DR Congo’s deputy prime minister and minister of foreign affairs, Christophe Lutundula, has said the East African Community regional force sent to the country’s conflict-ridden east failed to deliver “expected results,” signalling that it might have to exit by the end of June.
Speaking at a press conference on Saturday, May 13, in the capital Kinshasa, Lutundula said the EAC troops failed to engage the M23 rebels militarily.
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“It’s simple, they [EAC troops] have not delivered the expected results,” said Lutundula. “I’m speaking plainly. It is as clear as water in a clear glass. Otherwise, we would no longer be talking about the M23. It doesn’t require any particular demonstration.”
The EAC regional force was deployed in November 2022, with a mandate of supporting a peace process that would see the M23 withdraw. The regional force comprising troops from Kenya, Uganda, Burundi, and South Sudan has secured some positions vacated by the rebels in their gradual withdrawal.
According to a peace deal signed on November 23 in Luanda, the capital of Angola, the regional force would use force against the rebels if they refused to withdraw and the offensive mandate would be authorised by the heads of state.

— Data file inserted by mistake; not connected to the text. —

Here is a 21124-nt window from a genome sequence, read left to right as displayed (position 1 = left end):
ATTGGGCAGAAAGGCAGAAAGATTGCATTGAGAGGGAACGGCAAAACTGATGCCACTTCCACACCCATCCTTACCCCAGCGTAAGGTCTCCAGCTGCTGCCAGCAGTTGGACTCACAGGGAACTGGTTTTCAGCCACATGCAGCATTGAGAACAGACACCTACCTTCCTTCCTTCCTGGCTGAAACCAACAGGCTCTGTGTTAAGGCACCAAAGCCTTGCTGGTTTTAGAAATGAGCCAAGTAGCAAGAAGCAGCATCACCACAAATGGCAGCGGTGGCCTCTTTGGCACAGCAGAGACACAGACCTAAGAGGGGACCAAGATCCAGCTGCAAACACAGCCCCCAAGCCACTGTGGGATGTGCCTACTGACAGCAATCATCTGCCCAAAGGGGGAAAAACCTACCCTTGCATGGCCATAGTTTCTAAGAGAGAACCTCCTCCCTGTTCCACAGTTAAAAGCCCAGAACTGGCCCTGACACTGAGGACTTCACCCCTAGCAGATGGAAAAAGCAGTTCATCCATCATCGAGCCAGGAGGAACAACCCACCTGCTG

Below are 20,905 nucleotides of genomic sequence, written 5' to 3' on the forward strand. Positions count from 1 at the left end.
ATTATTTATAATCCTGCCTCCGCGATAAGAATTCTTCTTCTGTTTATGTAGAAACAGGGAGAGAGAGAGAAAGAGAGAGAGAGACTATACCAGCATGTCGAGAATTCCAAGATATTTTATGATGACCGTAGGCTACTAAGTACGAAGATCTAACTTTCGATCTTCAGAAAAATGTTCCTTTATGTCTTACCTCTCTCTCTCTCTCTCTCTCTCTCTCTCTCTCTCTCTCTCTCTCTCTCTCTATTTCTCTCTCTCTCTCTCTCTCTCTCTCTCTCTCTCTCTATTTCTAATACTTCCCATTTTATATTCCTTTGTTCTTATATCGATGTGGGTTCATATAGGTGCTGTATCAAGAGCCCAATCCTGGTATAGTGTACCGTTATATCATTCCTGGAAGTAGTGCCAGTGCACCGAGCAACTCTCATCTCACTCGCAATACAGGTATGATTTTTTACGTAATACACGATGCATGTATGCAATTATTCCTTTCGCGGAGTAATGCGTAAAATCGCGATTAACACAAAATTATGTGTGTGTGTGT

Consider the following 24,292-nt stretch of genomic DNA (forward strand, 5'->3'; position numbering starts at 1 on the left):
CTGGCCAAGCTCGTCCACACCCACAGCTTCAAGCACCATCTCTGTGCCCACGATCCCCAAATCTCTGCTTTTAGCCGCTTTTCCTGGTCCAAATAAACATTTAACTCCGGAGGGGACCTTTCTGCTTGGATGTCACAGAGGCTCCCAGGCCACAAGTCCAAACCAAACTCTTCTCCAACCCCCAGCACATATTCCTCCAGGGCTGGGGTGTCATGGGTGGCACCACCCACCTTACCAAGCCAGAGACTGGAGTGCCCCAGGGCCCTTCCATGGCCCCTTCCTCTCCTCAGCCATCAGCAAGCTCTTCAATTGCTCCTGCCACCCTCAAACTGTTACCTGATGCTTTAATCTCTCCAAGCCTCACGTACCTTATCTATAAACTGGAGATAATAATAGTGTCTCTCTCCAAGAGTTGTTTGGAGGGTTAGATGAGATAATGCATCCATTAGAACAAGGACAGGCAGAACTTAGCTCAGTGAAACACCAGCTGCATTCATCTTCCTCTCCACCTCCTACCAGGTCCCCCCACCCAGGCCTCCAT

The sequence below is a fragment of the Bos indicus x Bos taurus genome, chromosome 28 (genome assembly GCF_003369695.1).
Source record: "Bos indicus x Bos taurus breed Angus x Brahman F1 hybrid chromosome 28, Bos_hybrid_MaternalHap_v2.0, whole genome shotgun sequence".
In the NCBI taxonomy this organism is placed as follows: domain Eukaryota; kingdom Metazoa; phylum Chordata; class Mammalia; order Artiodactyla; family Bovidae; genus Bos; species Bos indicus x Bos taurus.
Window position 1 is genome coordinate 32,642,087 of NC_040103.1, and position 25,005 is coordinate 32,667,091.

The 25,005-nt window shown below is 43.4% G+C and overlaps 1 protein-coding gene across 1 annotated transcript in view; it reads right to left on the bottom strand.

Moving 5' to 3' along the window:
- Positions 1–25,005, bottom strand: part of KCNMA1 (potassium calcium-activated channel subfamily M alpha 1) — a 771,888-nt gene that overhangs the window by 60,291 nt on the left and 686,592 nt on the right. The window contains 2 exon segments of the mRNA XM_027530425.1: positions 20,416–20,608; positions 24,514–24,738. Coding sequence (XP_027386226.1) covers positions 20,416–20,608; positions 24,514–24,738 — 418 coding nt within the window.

But Kinshasa maintained that the EAC force’s mandate was ‘unequivocally offensive,’ which led to disagreements throughout more than five months the force has been in eastern DR Congo.
Lutundula’s comments came after President Felix Tshisekedi said on May 9 in Botswana that the EAC regional force would have to leave the Congolese territory in June.
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Tshisekedi said it after the Southern African Development Community (SADC) approved the deployment of a joint force to eastern DR Congo to combat militias ahead of national elections later in 2023.
“The EAC troops, who came to restore security in eastern DRC, failed. SADC is to send troops pending the fixing of the modalities by June 15,” Lutundula, adding that EAC force’s mandate expires in June.
EAC Secretary General weighs in
The EAC Secretary General, Peter Mathuki, has said that Kinshasa’s opinion about the regional force is “not fair.”
“To say that the regional force does nothing, in such a short time, is not fair,” Mathuki was quoted by French radio RFI as saying.
Eastern DR Congo is home to more than 120 foreign and local armed groups, which are responsible for various atrocities.
Multiple interventions, including one of the United Nations’ largest peacekeeping missions (MONUSCO), have failed to end decades of violence in the country.